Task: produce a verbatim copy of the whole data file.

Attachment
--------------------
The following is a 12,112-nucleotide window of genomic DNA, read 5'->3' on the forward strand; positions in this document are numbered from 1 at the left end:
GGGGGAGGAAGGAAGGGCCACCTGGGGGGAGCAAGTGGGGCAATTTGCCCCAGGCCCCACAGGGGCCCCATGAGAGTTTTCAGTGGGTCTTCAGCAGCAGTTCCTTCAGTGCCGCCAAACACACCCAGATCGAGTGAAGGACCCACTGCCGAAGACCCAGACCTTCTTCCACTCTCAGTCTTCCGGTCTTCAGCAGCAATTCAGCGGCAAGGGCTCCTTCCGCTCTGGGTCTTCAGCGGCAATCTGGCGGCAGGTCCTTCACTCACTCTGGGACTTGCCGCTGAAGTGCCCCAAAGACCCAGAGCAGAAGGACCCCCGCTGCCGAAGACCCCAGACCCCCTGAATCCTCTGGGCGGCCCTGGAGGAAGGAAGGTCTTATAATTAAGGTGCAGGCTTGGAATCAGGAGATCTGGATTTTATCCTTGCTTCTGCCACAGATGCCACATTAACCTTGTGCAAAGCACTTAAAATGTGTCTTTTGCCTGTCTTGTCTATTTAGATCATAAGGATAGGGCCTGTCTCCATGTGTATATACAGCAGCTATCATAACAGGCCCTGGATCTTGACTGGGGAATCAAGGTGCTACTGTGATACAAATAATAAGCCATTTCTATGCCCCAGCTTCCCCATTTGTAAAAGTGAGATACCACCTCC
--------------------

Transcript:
The following is a 12,112-nucleotide window of genomic DNA, read 5'->3' on the forward strand; positions in this document are numbered from 1 at the left end:
GGGGGAGGAAGGAAGGGCCACCTGGGGGGAGCAAGTGGGGCAATTTGCCCCAGGCCCCACAGGGGCCCCATGAGAGTTTTCAGTGGGTCTTCAGCAGCAGTTCCTTCAGTGCCGCCAAACACACCCAGATCGAGTGAAGGACCCACTGCCGAAGACCCAGACCTTCTTCCACTCTCAGTCTTCCGGTCTTCAGCAGCAATTCAGCGGCAAGGGCTCCTTCCGCTCTGGGTCTTCAGCGGCAATCTGGCGGCAGGTCCTTCACTCACTCTGGGACTTGCCGCTGAAGTGCCCCAAAGACCCAGAGCAGAAGGACCCCCGCTGCCGAAGACCCCAGACCCCCTGAATCCTCTGGGCGGCCCTGGAGGAAGGAAGGTCTTATAATTAAGGTGCAGGCTTGGAATCAGGAGATCTGGATTTTATCCTTGCTTCTGCCACAGATGCCACATTAACCTTGTGCAAAGCACTTAAAATGTGTCTTTTGCCTGTCTTGTCTATTTAGATCATAAGGATAGGGCCTGTCTCCATGTGTATATACAGCAGCTATCATAACAGGCCCTGGATCTTGACTGGGGAATCAAGGTGCTACTGTGATACAAATAATAAGCCATTTCTATGCCCCAGCTTCCCCATTTGTAAAAGTGAGATACCACCTCC